No one is paid. At the foot of the stage was a tip jar — “The difference between margarine and butter” as Black put it — that, by 6 p.m., was stuffed with bills. While the cash is appreciated, the musicians aren’t there for the money — Black in particular.
“This has been a labour of love for me,” says Black. “When younger players started coming out, I was blown away by the talent. I always have been but here I am, at ground zero. Maddy and William are talented beyond their years and there are so many singers that have incredible potential. It has been a joy.”
Black is hoping he can spread the word about the Jethro’s Blues Jam and get even more local talent on the stage.
“The jam has always been word of mouth,” he points out. “I want more people to know about it.”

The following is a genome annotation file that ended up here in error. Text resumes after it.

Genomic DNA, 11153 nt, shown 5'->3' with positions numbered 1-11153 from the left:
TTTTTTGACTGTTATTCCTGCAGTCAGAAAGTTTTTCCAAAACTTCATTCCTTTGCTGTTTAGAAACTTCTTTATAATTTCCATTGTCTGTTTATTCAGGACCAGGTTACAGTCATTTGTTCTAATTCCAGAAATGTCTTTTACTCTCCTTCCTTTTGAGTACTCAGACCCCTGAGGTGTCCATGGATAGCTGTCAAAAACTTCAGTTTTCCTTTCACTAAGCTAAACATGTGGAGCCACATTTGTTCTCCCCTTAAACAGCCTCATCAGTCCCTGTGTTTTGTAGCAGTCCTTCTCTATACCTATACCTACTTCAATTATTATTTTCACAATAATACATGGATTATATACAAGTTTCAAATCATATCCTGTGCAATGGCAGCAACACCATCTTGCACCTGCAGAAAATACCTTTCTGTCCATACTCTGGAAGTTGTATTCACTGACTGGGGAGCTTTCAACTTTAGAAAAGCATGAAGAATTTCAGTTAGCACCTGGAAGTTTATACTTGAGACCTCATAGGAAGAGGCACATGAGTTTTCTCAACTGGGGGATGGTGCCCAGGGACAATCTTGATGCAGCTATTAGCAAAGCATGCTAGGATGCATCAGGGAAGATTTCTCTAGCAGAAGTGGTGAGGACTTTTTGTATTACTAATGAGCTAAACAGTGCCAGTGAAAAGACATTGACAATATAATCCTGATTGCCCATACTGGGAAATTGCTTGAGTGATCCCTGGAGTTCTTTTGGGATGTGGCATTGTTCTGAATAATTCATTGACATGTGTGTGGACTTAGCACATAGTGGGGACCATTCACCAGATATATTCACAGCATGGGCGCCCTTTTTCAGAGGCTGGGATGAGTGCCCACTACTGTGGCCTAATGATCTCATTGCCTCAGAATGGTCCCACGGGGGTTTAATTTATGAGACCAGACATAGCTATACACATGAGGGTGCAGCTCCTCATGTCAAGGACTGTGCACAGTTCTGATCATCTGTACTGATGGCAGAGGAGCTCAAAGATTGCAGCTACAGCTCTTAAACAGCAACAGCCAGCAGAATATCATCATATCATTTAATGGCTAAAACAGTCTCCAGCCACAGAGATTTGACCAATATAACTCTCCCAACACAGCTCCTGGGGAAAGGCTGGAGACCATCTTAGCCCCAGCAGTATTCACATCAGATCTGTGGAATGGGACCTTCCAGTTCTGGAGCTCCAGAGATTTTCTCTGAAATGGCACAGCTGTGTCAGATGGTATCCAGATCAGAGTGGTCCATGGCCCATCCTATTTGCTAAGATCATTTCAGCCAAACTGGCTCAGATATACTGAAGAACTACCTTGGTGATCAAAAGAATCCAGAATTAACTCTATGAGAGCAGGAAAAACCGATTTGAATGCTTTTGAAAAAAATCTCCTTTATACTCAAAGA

Opened by Kayla Howran in April 2022 at the location of the former Sapphire Room, with Ennismore fiddler Melissa Payne headlining the first show, Jethro’s Bar + Stage has been a good news story during a time when so many Peterborough live music venues have closed, the Historic Red Dog being the latest to shut its doors.
A musician herself, Howran saw a void and moved to fill it, with the pub home to regular live music from Thursday to Saturday night along with the Sunday afternoon blues jam. To stay up to date on who’s performing when, visit Jethro’s Facebook page at www.facebook.com/jethrosbar.